I went back this time, literally to feed my own ohana, as my parents, Aunty and sisters needed just a little more help than usual to make sure nobody got left behind or forgotten.
There may have been moments where we may have wanted to jettison certain parties, but that is for another discussion.
So what did I feed the ohana?
My parents say, "I eat anything." But in reality, this is not true. They tend toward more Hawaii/Asian food, with a lot of meat and rice. #MeatlessOneDay is more like Meatless-Someday-But-Not-Today-or-Possibly-Ever. That said, they do eat a lot of vegetables--eggplant, choy sum, bittermelon (which I bought, blech!), etc.
My parents have small dishes and use chawan a lot. I think this contributes to reasonable portion control. I made about half of what I normally make for a family of four and there was still enough to freeze for later. This is what I fed the 'rents:
Japanese Chicken Curry
Grandma Nancy's Braised Meat
Misoyaki Salmon, with salmon that one of their friends caught. While I didn't have to gut it, I had to scale it and strip out the lining of the stomach, and that was plenty.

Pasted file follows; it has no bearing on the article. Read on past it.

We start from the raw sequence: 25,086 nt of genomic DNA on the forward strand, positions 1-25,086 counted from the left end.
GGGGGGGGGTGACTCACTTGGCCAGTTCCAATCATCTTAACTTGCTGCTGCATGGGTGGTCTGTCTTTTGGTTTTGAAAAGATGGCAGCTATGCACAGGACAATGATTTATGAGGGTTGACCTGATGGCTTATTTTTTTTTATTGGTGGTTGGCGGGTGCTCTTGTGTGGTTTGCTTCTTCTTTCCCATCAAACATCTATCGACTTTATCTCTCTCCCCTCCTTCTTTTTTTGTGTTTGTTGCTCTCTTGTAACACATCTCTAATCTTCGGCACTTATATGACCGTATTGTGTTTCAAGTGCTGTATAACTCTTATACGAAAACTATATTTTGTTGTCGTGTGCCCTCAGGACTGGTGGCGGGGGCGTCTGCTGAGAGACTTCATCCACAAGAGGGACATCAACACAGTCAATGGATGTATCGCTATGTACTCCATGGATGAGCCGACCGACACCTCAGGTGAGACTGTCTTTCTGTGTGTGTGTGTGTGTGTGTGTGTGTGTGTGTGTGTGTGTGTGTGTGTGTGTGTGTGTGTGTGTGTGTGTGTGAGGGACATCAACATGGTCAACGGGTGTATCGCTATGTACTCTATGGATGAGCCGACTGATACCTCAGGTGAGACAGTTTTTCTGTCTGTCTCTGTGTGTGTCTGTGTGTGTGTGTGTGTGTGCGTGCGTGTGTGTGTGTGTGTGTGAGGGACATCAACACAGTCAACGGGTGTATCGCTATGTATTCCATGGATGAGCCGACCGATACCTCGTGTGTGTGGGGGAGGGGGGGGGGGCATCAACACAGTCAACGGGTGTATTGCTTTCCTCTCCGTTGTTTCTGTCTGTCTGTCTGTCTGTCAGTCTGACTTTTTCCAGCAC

Chinese takeout food for the extended ohana dinner--Beef sour cabbage, stuffed bittermelon (specifically requested), crispy gau gee, cold ginger chicken, and Chinese roast pork. Chinese Hawaii food at its finest.
Chili Cheese Fries from Zippy's. Lunch after taking Aunty to Church. As much as I do love the Korean fried chicken there, this sub $5 item may be my new favorite
Shimazu's and Baldwin's shave ice. Nothing more needs to be said here.
Yummy Korean BBQ Meat Jun. I particularly like the chop chae (glass noodles). And they let you swap out rice for an additional side. The mini plate is easily the two-meal plate.
For the record, nobody cried, I did not gain weight despite the CocoPuffs, and took home 48 pounds of suitcase back!